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Thursday, December 08, 2005
In response to Jeremy Wright’s view that web 2.0 companies need 99.999% uptime or get toasted David provides a disagreeing but convincing perspective. While agreeing that to go from 98% to 99% can cost thousands of dollars & to go from 99% to 99.9% tens of thousands more – the question to ask is the implications of the site being down for a few minutes.He further alludes what if Delicious, Feedster, or Technorati goes down for 30 minutes? The criticality an average “Web 2.0” application is one with loss of comfort as the result of something going wrong. It’s not a profitable decision to shoot for 99.999% availability for web2.0 applications.The things to watch however is that in the Web 2.0 ecosystem , with site outage, APIs also suffer. Those extended small businesses that use APIs for commercial purposes can be hurt by outage. Scaling is not just about adding more hardware, setting up redundant database, load balancers—but rather more on design, data architecture & re-designing your code. Several times, it is seen order of magnitude improvements come by engineering/tuning and not necessarily by adding costly servers.I have seen several discussions where people are obsessed with scalability & security (disproportionately so). I agree with the point that before the site has users, it’s a waste of time ensuring that they can always get to the service. A good principle to note here : A project that spends a lot of time upfront on scalability is the one that can’t afford to fail. And a project that can’t afford to fail is an inherently uninteresting idea for a new growth business. The key thing for startups to worry is about getting something to a point where there’s reason to worry about it.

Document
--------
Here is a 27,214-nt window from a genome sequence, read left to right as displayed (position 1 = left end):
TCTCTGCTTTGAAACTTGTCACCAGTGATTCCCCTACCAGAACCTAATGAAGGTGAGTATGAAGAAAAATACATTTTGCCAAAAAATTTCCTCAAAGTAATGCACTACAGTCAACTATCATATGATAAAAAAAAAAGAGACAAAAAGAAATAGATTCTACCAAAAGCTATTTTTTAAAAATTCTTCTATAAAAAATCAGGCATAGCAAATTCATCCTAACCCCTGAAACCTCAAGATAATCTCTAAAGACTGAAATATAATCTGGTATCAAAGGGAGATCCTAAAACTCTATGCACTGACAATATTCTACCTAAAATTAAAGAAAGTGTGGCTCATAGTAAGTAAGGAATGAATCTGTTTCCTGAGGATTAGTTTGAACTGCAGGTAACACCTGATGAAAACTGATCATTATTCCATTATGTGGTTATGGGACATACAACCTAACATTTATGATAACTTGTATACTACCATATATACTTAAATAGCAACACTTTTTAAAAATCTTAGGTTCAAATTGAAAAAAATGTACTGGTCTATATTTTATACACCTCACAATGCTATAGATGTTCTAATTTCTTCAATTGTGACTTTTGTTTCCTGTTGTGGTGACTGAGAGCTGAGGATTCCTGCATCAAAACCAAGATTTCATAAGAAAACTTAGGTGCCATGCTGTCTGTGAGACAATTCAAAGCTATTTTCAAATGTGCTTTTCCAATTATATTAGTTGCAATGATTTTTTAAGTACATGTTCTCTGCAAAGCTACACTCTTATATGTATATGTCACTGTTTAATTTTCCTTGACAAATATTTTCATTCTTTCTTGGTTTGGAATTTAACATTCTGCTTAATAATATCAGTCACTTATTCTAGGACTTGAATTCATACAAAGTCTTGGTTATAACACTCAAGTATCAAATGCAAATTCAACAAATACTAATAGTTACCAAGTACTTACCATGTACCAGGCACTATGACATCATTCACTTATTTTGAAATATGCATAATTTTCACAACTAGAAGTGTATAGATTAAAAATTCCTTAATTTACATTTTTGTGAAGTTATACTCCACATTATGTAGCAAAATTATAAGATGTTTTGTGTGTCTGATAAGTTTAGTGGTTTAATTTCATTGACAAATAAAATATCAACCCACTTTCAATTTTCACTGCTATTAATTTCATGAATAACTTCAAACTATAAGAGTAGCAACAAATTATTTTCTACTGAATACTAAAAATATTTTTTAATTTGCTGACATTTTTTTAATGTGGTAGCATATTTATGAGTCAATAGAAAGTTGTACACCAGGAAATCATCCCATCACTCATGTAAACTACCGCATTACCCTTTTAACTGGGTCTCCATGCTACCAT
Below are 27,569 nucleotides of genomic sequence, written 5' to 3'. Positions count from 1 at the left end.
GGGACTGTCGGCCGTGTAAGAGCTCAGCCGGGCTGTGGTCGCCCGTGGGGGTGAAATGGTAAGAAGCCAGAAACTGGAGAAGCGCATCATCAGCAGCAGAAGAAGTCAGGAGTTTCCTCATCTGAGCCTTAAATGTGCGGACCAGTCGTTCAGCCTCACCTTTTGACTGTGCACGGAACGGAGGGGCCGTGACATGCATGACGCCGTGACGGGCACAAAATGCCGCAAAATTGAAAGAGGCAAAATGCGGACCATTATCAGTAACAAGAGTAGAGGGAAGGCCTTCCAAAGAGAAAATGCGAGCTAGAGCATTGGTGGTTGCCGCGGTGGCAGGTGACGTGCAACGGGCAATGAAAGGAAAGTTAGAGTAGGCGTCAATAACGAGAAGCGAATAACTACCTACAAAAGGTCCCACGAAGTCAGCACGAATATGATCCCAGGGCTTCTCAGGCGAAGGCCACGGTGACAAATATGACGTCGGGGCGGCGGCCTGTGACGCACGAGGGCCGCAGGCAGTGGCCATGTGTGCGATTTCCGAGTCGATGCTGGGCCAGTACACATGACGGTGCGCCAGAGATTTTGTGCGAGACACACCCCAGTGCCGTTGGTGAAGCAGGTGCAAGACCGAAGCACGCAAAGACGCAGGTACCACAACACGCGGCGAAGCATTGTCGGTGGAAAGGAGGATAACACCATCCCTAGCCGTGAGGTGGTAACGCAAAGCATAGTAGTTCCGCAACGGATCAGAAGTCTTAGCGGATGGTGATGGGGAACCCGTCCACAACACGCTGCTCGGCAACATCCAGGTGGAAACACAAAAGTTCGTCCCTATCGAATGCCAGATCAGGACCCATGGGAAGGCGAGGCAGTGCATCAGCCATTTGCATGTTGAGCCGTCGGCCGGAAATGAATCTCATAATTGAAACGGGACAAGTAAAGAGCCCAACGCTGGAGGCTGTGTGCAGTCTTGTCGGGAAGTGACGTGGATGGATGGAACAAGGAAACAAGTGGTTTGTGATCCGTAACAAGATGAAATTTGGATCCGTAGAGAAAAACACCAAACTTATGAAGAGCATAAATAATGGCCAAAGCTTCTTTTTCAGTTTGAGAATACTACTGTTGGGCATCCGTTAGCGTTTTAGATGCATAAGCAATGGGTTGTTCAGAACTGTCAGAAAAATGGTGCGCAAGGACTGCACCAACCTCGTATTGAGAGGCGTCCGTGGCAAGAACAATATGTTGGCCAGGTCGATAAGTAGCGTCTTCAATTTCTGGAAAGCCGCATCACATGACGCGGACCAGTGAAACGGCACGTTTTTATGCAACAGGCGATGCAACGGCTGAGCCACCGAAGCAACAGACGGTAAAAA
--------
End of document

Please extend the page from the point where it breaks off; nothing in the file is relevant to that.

Category :Web 2.0 |
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